Joint work with Peter Keevash.

The Turán number of an $r$-graph $G$, denoted by $ex(n,G)$, is the maximum number of edges in an $G$-free $r$-graph on $n$ vertices. The Turán density of an $r$-graph $G$, denoted by $\pi(G)$, is the limit as $n$ tends to infinity of the maximum edge density of an $G$-free $r$-graph on $n$ vertices.

During this talk I will discuss a method, which we call local stability method, that allows one to obtain exact Turán numbers from Turán density results. This method can be thought of as an extension of the classical stability method by generically utilising the Lagrangian function. Using it, we obtained new hypergraph Turán numbers. In particular, we did so for a hypergraph called generalized triangle, for uniformities 5 and 6, which solved a conjecture of Frankl and Füredi from 1980's.

This is joint work with Sergey Norin.

For a graph $G$, the $k$-colour Ramsey number $R_k(G)$ is the least integer $N$ such that every $k$-colouring of the edges of the complete graph $K_N$ contains a monochromatic copy of $G$. Let $C_n$ denote the cycle on $n$ vertices. We show that for fixed $k\geq2$ and $n$ odd and sufficiently large,

$$

R_k(C_n)=2^{k-1}(n-1)+1.

$$

This resolves a conjecture of Bondy and Erdős for large $n$. The proof is analytic in nature, the first step of which is to use the regularity method to relate this problem in Ramsey theory to one in nonlinear optimisation. This allows us to prove a stability-type generalisation of the above and establish a correspondence between extremal $k$-colourings for this problem and perfect matchings in the $k$-dimensional hypercube $Q_k$.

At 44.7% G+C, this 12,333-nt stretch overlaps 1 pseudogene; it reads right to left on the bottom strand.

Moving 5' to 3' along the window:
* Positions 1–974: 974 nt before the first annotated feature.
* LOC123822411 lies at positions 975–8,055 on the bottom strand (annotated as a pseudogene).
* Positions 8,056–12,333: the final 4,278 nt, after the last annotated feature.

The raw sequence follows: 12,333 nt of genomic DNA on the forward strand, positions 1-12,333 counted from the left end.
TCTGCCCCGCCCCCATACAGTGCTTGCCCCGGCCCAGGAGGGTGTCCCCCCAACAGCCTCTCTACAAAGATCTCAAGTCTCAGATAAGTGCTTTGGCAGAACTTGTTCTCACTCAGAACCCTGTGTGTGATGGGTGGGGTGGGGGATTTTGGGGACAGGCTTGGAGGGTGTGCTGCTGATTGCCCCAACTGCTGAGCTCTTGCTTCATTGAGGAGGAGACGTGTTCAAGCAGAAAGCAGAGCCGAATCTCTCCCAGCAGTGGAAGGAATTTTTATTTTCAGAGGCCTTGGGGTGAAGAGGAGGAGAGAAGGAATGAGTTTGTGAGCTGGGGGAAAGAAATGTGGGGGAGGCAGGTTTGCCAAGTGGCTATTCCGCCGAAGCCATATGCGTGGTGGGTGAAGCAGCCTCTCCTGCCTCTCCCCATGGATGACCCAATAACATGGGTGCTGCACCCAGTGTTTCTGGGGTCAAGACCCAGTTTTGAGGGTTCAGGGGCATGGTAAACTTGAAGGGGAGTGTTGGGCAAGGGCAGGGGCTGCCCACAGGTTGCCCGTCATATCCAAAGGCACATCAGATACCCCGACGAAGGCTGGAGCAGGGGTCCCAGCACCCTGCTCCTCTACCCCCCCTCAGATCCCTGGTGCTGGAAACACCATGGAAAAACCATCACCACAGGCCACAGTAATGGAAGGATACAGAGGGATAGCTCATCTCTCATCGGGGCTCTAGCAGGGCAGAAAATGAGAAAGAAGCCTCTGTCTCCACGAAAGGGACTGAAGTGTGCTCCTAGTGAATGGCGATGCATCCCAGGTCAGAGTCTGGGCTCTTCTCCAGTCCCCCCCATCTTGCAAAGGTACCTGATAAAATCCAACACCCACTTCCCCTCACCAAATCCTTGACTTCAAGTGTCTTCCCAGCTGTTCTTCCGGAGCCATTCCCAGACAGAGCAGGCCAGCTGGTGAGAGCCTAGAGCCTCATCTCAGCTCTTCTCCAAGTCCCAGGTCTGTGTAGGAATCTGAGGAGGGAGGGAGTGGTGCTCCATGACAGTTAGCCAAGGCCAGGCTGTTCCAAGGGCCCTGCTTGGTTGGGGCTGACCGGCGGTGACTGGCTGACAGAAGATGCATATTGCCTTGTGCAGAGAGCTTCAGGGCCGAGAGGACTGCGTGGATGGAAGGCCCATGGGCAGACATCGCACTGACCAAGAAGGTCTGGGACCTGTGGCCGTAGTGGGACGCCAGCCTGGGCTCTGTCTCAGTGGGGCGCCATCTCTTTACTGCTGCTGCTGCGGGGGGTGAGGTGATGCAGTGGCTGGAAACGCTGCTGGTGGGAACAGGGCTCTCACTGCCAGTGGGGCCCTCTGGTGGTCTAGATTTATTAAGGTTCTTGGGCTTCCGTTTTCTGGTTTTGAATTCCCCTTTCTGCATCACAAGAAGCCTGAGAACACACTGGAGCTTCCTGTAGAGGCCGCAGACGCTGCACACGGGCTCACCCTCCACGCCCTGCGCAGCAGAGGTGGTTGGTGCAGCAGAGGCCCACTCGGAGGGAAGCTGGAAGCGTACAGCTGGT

In joint work with Olof Sisask, we establish new quantitative bounds for Roth's theorem on arithmetic progressions, showing that a set of integers with no three-term arithmetic progressions must have density O(1/(log N)^{1+c}) for some absolute constant c>0. This is the integer analogue of a result of Bateman and Katz for the model setting of vector spaces over a finite field, and the proof follows a similar structure.

The threshold for existence of a giant component in a random graph with given vertex degrees was found by Molloy and Reed (1995), and several authors have since studied the size of the largest and other components in various cases. The critical window was found by Hatami and Molloy (2012), and has a width that depends on whether the asymptotic degree distribution has a finite third moment or not. I will describe some new results (joint work with Remco van der Hofstad and Malwina Luczak) on the barely supercritical case, where this difference between finite and infinite third moment also is seen.